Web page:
At first, Damageplan's heavy-metal fans thought it was part of the show. A man in a hooded sweat shirt climbed onto the stage Wednesday night at the Alrosa Villa nightclub and...
COLUMBUS, Ohio At first, Damageplan’s heavy-metal fans thought it was part of the show.
A man in a hooded sweat shirt climbed onto the stage Wednesday night at the Alrosa Villa nightclub and fired at least five bullets into the head of shaggy-haired guitarist Darrell Abbott, better known as “Dimebag Darrell,” one of the fastest metal guitarists around, famous for his aggressive licks and hard-partying life.
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The gunman then fired into the crowd, killing three more people, and had someone else in a hammerlock before a police officer shot him to death. Police say they do not know what drove the gunman.
Abbott, 38, developed a cult following with his powerful riffs, his dynamic personality and legendary loyalty to his fans, who flocked to Abbott and his partners in the thrash-metal band Pantera, nominated for two Grammy awards. Police and fans now are trying to figure out what made the gunman, identified as Nathan Gale, 25, cut him down.
“The investigation is still relatively new,” police spokeswoman Sherry Mercurio said. “There’s a lot of misinformation floating around, especially on fan Web sites. We haven’t ascertained a motive or a relationship to the band.”
An early question from investigators: Is it significant that the gunman struck 24 years to the day after Mark David Chapman, a jilted fan, gunned down Beatles icon John Lennon outside his Manhattan apartment building?
One fan said yesterday that Gale, an offensive lineman on a semipro football team, seemed to be an angry Pantera fan who blamed Abbott for the earlier band’s demise. Damageplan charted new territory while bringing along old material written by Abbott and his brother Vinnie Paul Abbott, but some Pantera partisans never got over the split.
“My friend heard him yelling, ‘Darrell, Darrell! You’re the reason Pantera broke up. You ruined my life,’ ” said Brian Windzigl, 22, a professional skateboarder. “I saw him pull out a gun and shoot him in the face. It was point blank.”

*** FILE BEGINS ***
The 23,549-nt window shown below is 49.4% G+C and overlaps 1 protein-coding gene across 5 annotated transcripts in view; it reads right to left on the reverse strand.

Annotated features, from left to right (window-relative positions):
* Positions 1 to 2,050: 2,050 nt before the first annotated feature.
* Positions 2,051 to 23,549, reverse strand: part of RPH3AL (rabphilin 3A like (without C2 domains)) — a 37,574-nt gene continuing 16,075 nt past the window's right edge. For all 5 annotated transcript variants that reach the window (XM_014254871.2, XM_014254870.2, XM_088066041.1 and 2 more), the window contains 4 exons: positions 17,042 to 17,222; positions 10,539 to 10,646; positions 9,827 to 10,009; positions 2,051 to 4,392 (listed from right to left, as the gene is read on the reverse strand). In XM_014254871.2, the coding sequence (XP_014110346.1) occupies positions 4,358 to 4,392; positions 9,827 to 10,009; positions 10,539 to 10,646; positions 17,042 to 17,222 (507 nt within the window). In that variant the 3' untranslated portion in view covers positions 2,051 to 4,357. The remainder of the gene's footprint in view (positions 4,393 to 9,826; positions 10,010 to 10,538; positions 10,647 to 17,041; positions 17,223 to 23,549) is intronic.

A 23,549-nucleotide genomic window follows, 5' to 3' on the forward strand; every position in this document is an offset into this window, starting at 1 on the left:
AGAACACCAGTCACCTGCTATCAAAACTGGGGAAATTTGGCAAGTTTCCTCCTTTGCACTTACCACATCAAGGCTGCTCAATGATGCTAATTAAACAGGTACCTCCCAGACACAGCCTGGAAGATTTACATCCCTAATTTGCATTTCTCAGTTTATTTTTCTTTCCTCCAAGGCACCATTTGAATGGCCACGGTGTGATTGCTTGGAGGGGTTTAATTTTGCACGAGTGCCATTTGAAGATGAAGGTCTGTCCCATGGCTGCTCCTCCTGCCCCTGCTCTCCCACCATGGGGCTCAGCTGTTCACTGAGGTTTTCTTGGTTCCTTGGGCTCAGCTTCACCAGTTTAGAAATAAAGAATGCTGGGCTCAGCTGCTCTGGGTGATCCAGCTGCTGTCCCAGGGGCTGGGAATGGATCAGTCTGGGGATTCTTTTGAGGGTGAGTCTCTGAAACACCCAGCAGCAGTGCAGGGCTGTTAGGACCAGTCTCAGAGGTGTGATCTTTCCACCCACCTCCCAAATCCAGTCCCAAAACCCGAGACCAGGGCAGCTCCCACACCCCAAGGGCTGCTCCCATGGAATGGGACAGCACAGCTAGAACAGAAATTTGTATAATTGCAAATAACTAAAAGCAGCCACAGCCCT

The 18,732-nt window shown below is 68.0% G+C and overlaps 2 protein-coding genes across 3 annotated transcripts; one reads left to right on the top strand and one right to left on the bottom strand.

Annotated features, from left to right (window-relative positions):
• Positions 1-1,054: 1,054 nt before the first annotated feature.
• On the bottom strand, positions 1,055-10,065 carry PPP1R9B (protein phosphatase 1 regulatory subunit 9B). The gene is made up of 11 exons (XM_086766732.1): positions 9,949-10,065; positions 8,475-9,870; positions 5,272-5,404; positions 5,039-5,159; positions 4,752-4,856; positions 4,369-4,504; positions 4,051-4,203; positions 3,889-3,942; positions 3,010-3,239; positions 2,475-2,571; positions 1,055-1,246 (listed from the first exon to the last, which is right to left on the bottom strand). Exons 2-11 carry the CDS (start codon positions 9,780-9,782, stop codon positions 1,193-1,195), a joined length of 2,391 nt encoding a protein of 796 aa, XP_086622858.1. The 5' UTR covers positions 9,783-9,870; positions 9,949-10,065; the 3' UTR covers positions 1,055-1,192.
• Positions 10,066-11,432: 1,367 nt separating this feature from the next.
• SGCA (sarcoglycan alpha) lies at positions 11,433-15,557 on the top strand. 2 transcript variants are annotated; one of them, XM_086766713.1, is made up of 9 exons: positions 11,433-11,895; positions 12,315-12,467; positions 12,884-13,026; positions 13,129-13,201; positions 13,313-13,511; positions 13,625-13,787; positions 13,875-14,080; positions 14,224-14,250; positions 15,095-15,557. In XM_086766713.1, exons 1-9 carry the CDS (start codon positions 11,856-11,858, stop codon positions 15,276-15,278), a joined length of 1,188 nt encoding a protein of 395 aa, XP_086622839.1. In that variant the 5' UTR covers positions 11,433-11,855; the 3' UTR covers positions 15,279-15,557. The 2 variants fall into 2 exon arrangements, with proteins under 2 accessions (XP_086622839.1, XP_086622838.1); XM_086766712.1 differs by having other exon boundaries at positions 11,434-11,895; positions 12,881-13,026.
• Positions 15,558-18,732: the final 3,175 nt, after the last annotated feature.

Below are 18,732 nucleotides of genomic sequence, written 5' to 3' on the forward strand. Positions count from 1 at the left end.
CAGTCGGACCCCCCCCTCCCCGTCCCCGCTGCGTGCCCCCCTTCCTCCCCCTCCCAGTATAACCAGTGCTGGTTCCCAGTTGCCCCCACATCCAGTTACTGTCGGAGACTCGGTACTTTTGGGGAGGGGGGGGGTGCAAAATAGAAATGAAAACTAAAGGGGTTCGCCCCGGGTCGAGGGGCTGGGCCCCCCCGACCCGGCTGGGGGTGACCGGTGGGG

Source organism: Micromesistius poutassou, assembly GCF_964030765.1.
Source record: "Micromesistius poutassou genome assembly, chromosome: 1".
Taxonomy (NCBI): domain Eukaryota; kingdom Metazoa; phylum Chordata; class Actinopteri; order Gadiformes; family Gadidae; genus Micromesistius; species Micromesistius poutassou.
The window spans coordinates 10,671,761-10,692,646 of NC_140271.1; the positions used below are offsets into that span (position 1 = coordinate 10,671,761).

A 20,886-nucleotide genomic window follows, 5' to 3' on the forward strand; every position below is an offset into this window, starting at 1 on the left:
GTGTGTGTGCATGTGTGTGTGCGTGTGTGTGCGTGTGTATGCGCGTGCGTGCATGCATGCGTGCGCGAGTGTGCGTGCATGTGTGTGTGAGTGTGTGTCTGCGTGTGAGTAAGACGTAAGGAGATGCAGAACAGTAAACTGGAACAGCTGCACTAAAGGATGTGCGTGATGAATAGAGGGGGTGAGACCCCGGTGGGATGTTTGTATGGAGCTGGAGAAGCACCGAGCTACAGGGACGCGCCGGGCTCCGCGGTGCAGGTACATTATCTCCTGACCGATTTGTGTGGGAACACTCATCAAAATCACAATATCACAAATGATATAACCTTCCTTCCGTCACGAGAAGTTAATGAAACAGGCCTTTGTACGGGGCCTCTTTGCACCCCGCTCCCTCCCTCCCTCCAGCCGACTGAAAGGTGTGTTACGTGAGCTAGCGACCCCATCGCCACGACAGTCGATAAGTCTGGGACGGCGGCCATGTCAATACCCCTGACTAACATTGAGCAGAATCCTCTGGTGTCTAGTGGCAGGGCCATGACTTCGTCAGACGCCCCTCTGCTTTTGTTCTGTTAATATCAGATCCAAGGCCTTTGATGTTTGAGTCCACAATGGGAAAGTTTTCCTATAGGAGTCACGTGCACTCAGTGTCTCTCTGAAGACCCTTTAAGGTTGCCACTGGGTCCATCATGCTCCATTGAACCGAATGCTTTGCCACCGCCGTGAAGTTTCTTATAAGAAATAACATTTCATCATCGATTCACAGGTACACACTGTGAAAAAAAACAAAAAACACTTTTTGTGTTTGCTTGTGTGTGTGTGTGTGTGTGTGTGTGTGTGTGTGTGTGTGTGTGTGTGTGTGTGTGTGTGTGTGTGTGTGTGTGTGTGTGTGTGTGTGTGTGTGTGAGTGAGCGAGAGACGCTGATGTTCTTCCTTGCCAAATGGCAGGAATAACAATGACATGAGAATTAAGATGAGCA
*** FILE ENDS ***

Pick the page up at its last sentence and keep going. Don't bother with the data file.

Windzigl figured the assassin for a “crazed Pantera fan.”
All day yesterday, fans left flowers and containers of beer beside a boulder at the parking-lot entrance to Alrosa Villa, including a six-pack of Heineken with a marijuana bud tucked inside.
About 200 people gathered for a vigil in the lot last night. At one point, a naked young man stood in the middle of the street, arms raised, cursing Gale. He was tackled and arrested by police.
The story pieced together from witnesses, passersby and police suggests that Damageplan had just begun its first set Wednesday night when Gale went to the stage, followed closely by a bouncer and another club employee.
Gale went to Abbott, started yelling and fired quickly. Abbott folded toward Gale, and a bouncer tried to pull the assailant off him as Gale continued shooting. Gale shot the bouncer and apparently fired into the crowd.
When police received the call at 10:18 p.m., Officer James Niggemeyer was patrolling the industrial, middle-class neighborhood where the Alrosa was a fixture. He raced to the club’s back door. When he reached the stage, he saw Gale holding someone in a choke hold. Niggemeyer, 31, shot Gale dead.
When the shooting started, as many as 500 fans streamed toward the exits, but police soon stopped them and took statements from 250 witnesses on buses brought in for the purpose.
Also killed in the shootings were Erin Halk, 29, a club employee who loaded band equipment; fan Nathan Bray, 23; and Jeff Thompson, 40, a bodyguard for the band.
Two others were hospitalized. The nature of their injuries was not disclosed.
Dimebag Darrell was born Darrell Lance Abbott in Dallas, the son of a country-western songwriter named Jerry Abbott. Darrell Abbott quickly moved toward hard rock and then heavy-metal music, entering local guitar competitions, shredding the night with lightning riffs. By the early 1980s, he formed Pantera with his brother, who changed his name to Vinnie Paul, and bassist Rex Smith.
The group was first influenced by the theatrical look of Motley Crue and the sound of Def Leppard and Judas Priest, but it soon gained prominence as one of the world’s most intense metal bands. With Terry Glaze, the band’s first frontman, they churned out three albums, starting with “Metal Magic” in 1983, before Glaze bowed out.
With Phil Anselmo, the band shifted from a pop-metal image to a more heavy-metal one, more like Metallica and Black Sabbath. The album considered definitive Pantera was “Vulgar Display of Power.” In 1994, “Far Beyond Driven” rose to No. 1 on the Billboard charts.
Pantera was nominated for Grammys for the best metal performance in 1995 for “I’m Broken” and, six years later, for “Revolution Is My Name,” before the band split. The two Dallas brothers, Darrell and Vinnie, formed Damageplan early last year, working on new tracks in Darrell’s home studio in Dallas. Their first album, “New Found Power,” came out in February.
Washington Post reporter Jose Antonio Vargas and researcher Karl Evanzz contributed to this report; details on the shootings and vigil by fans were reported by The Associated Press.